“I Don’t Know If I’m Free”: Eight Truth Bombs From J. Cole

The rapper talked capitalism, hip-hop, the media and love with Power 105.1 and NPR this weekend.

After performing his powerful protest song "Be Free" on Letterman last week, J. Cole spent the weekend dropping truth bombs in poignant interviews with both Angie Martinez on Power 105.1 (above) and Ali Shaheed Muhammad and Frannie Kelley on NPR (below). Touching on the themes behind both his new album 2014 Forrest Hills Drive (which he reveals was originally a double album) and his protest song "Break Free", his views on the capitalism, hip-hop, and the media and recent events in Ferguson and New York, it's worth giving both a close listen, but here's eight of the most interesting quotes that stuck with us.

1. "20 or 30 years from now, I see hip-hop being completely white."

"I went to the iTunes jazz page, and I was like, oh! It hit me. You go right now, the entire page of iTunes jazz is like 97% white people....anybody can do whatever music they want, it's art, whatever. But you have to understand, at one point in time—first of all, jazz is black in its origin. And not only is it black, it was the hip-hop of its day. It was that rebellious...And it hit me: this is the time when you're seeing that switch in hip-hop. We're literally watching it right now. It's the system's fault. It's no one's fault, it's not Iggy Azalea's fault, it's not Eminem's fault...there comes a time when the system realises, 'I can sell this white person a lot easier'...it just becomes easier because this guy looks like the majority of America." [Power 105.1]

2. "Capitalism is the same set-up as slavery."

"If I walk past you on the street in New York City I could be absolutely positive—I don't know you, I never met you—but I could be absolutely sure that...whatever you're doing in your life's work is for you, and for your benefit only. It's literally for your life, and for your monetary gain, because you gotta survive and you're worried about you...That's what capitalism teaches us. It's an every man for himself mentality. It's 'I gotta be on top.' For me to be on top, I gotta have a bottom...I don't know the alternative, I don't even know if it exists, I don't think we've evolved to something that exists yet. But capitalism is just paid slavery." [Power 105.1]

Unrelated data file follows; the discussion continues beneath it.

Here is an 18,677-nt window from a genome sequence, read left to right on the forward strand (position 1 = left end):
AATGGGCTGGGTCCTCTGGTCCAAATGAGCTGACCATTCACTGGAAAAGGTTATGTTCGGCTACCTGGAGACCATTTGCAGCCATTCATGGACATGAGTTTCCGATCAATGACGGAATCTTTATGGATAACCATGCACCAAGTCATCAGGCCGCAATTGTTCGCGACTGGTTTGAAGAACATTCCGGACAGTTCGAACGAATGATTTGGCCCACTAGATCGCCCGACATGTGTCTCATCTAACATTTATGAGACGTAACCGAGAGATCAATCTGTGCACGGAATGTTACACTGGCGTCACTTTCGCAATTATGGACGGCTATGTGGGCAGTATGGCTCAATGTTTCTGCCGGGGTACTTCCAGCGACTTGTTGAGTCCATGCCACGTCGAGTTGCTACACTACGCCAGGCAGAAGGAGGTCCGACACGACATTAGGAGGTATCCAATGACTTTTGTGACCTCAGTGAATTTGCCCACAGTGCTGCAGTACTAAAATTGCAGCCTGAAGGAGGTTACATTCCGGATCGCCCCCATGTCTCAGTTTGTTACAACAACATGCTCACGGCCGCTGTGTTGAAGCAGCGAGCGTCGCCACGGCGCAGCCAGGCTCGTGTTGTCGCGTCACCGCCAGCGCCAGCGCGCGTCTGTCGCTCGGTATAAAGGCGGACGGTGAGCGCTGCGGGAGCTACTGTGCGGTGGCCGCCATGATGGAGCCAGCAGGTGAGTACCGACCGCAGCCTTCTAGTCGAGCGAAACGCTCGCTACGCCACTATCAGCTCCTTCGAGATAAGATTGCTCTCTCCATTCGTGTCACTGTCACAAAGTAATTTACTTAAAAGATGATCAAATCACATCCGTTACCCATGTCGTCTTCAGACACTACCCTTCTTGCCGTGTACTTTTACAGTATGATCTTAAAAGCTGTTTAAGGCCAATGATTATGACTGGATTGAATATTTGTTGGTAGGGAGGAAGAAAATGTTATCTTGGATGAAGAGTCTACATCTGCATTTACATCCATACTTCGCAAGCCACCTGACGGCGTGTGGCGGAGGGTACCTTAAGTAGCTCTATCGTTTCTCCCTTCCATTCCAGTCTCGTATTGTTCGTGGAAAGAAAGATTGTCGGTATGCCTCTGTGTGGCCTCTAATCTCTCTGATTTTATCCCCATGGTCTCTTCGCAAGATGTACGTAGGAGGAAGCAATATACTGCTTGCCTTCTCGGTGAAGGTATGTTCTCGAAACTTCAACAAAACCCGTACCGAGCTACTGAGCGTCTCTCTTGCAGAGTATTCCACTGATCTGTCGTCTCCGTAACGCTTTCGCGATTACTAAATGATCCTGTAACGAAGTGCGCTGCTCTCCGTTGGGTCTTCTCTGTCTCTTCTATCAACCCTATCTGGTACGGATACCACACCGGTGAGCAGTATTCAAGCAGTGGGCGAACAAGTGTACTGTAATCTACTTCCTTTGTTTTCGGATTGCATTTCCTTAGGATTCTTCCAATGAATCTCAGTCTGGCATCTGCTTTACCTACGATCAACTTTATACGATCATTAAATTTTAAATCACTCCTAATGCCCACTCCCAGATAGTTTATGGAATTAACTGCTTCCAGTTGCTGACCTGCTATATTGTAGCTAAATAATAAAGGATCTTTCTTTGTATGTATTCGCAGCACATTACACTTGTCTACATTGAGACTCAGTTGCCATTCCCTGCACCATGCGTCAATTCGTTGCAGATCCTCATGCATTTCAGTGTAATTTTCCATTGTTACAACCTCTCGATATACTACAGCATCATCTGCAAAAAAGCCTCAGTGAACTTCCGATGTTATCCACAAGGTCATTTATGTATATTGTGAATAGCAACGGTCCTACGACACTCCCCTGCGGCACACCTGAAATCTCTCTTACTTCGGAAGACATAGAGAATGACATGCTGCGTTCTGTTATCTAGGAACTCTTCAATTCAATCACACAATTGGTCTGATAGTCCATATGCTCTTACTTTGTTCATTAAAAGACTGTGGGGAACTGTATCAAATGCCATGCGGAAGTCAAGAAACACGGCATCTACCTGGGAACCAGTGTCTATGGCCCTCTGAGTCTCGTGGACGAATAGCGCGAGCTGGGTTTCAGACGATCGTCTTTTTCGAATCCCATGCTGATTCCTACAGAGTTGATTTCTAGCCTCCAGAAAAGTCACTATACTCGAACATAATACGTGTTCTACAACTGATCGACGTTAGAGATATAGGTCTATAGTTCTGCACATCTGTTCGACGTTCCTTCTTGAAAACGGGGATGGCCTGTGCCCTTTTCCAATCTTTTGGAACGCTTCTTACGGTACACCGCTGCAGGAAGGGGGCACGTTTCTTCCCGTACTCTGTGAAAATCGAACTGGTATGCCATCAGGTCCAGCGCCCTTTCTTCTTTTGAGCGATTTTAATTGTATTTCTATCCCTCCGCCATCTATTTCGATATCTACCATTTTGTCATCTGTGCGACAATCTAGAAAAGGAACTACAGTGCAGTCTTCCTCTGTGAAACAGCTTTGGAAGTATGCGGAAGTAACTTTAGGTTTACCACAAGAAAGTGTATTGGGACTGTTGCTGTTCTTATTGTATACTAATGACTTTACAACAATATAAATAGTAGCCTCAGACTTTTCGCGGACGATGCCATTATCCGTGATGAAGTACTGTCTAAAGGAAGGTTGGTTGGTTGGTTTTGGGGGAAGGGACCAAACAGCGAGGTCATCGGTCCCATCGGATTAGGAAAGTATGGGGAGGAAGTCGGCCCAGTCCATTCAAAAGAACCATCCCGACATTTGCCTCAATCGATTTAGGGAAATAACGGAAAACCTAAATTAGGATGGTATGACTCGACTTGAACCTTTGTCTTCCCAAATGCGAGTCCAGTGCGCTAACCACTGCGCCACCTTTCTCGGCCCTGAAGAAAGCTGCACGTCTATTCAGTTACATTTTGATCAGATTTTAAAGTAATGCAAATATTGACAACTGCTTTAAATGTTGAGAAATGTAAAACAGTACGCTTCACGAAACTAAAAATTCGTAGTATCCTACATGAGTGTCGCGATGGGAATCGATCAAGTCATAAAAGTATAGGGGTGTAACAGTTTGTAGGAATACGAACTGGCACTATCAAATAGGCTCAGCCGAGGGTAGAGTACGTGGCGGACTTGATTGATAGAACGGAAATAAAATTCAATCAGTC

3. "The news ain't set up to inform you."

"No disrespect, but this whole system is not set up to bring truth.It's not set up to bring the real news. The news ain't set up to inform you, it's set up to make money. I was a Communications major, I know...this building right here is run off advertising money." [Power 105.1]

4. "If you're trying to attain something that's unattainable you will never be happy."

"Some people base their happiness off of material things, money, women or whatever. I was basing my happiness on success, or what I thought was success. And any time you base your happiness—this is what the album is all about—any time you base your happiness on something that is not real, something that's unattainable or never satisfying...You can never have enough money, if money is what you seek. You'll never have enough success if success is what you seek. You'll always be reaching." [NPR]

5. "I don't know if I am free."

"We're all slaves to something...I don't feel that I'm all the way free, you know what I mean? I don't feel like any of us are, unless you're super evolved, super spiritually evolved...like a Buddhist monk, those guys are free." [NPR]

6. "Black America needed that smack in the face [of Ferguson]."

"When the Darren Wilson non-indictment came...America needed that, Black America needed that smack in the face, so we could see what it really is. But when that happened, the way my mind works is, 'okay what's the answer? What can we do, what's the solution?'" [NPR]

7. "It's not cool any more to rap about being a drug dealer."

"It's a cycle, you know what I mean? It's like, your uncle killed my uncle...it's a cycle that's hard to get out. But I was telling [Kendrick Lamar], if there's anybody that can [change] it, it's him. Because he's from Compton, he's from there, he has the power." [NPR]

"What's being played right now, what's being said, it don't represent us no more...We've gotten into a cycle, we've been pimped and in turn been pimping ourselves. We've gotten into a cycle of thinking that this music that we ingest or we sell to the world really represents us...It don't represent us no more. I don't know if it ever did, or if it just represented what could be sold, what could be marketed, what could be pushed. Does it represent the mentality of a small amount of people in this community? Yeah, sure. An exaggerated version. But it don't represent who we are." [Power 105.1]

8. "The message - which is ultimately what all of this comes down to - is love."

"That's the only thing that can solve all of this. I've found myself some days getting so upset...I let the anger and the bitterness build up and come out. But on my best days, I know that that's not gonna get it done. That's not gonna bring people together...Anger and bitterness lead to hatred, and that's not gonna get it done." [NPR]

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“I Don’t Know If I’m Free”: Eight Truth Bombs From J. Cole